When you do this, you end up breaking up that monolithic process that was the gating factor for feature velocity, and you create many smaller processes owned by your independent feature teams. The side effect of this is that these independent teams deliver their features as microservices. The fact that this is a side effect is really important to understand. Organizations that look to gain benefit directly from microservices without understanding these principles can end up exacerbating their problems by creating many small component teams and worsening their communication problems.

InfoQ: Could you explain how this relates to the three development phases that, you mentioned, applications progress through: prototyping, production, and mission-critical?

Schloming: Each phase represents a different tradeoff between stability and velocity. This in turn impacts how you optimally go about the different kinds of activities necessary to deliver a feature: product, development, QA, and operations.

In the prototyping phase, there is a lot of emphasis on putting features in front of users quickly, and because there are no existing users, there is relatively little need for stability. In the production stage, you are generally trying to balance stability and velocity. You want to add enough features to grow your user base, but you also need things to be stable enough to keep your existing users happy. In the mission-critical phase, stability is your primary objective.

If the people in your organization are divided along these lines (product, development, QA, and operations), it becomes very difficult to adjust how many resources you apply to each activity for a single feature. This can show up as new features moving really slowing because they follow the same process as mission-critical features or it can show up as mission-critical features breaking too frequently in order to accommodate the faster release of new features.

By organizing your people into independent feature teams, you can enable each team to find the ideal stability versus velocity tradeoff to achieve its objective, without forcing a single global tradeoff for your whole organization.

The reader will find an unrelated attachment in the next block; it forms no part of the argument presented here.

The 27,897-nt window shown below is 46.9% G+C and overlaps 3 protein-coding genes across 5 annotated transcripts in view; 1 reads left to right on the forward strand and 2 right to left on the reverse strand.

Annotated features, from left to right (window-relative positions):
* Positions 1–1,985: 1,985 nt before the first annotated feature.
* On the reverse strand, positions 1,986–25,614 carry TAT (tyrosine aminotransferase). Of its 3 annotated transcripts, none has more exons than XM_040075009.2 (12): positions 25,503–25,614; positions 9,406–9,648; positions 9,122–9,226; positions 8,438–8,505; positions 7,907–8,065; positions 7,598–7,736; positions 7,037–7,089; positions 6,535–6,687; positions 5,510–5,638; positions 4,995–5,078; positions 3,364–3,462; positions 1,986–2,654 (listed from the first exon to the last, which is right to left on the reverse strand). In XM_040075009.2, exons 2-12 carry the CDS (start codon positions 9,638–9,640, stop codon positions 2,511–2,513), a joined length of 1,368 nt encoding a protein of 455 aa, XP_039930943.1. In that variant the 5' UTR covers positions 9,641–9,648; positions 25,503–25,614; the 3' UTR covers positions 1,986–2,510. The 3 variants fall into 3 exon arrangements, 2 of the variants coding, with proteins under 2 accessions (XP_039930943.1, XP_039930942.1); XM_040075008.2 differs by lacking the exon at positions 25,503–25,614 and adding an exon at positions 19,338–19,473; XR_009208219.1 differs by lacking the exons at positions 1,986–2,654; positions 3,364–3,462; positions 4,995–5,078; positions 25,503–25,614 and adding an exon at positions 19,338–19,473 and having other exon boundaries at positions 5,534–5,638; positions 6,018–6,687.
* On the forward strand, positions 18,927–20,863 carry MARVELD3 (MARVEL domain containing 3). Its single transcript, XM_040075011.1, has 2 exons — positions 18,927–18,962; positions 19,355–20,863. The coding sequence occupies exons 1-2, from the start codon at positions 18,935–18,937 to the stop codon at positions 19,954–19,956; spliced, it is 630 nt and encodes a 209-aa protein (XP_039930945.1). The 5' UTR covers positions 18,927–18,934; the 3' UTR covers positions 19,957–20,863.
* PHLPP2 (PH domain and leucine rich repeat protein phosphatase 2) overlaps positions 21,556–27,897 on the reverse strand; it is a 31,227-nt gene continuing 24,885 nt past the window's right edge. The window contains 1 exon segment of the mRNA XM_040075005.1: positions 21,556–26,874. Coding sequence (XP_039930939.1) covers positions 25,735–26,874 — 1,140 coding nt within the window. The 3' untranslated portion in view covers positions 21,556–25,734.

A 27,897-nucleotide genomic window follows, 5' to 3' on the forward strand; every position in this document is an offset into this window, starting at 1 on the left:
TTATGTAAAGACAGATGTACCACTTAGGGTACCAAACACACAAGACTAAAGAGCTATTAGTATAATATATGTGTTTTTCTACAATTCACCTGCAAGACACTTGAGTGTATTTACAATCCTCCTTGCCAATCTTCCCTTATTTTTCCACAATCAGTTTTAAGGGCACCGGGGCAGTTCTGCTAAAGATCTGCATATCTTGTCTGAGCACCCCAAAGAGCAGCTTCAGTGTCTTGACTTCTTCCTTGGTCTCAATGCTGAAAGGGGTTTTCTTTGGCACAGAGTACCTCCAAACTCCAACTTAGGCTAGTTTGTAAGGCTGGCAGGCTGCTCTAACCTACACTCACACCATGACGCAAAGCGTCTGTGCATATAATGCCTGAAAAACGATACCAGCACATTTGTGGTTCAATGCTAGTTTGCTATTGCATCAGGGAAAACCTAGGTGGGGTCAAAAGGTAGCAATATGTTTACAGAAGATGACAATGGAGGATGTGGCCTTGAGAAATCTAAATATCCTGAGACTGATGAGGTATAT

InfoQ: Another key premise from the talk was that teams building microservices must be cross-functional and able to get self-service access to the deployment mechanisms and the corresponding platform properties like monitoring, logging, etc. Could you expand on this?

Schloming: There are really two different factors here. First, if your team owns an entire feature, then it needs expertise in all the components that go into that feature, from front end to back end and anything between. Second, if your team owns the entire lifecycle of a feature from product to operations, your team needs expertise in all these different engineering-related activities — it can't just be a dev team.

Of course, this can require a lot of expertise, so how do you keep the team small? You need to find a way for your feature teams to leverage the work of other teams in the organization without the communication pathways between teams getting in the critical path of feature development. This is where self-service infrastructure comes into play. By providing a self-service platform, a feature team can benefit from the work that a platform team does without having to file a ticket and wait for a human to act upon it.

InfoQ: What kind of tooling can help with self-service access for deployment, and also to the platform?

Schloming: Kubernetes provides some great primitives for this sort of thing — e.g., you can use namespaces and quotas to allow independent teams to safely coexist within a single cluster. However, one of the bigger challenges here comes with maintaining a productive development workflow as your system increases in complexity. As a developer, your productivity depends heavily on how quickly you can get feedback from running code.

A monolithic application will typically have few enough components that you can wire them all together by hand and run enough of the system locally that you have rapid feedback from running code as you develop. With microservices, you quickly get to the point where this is no longer feasible. This means that your platform, in addition to be able to run all your services in production, also needs to provide a productive development environment for your developers. This really boils down to two problems:

  1. Developer isolation: With many services under active development, you can't have all your developers share a single dev cluster, or everything is broken all the time. Your platform needs to be able to provision isolated copies of some or all of your system purely for the purpose of development.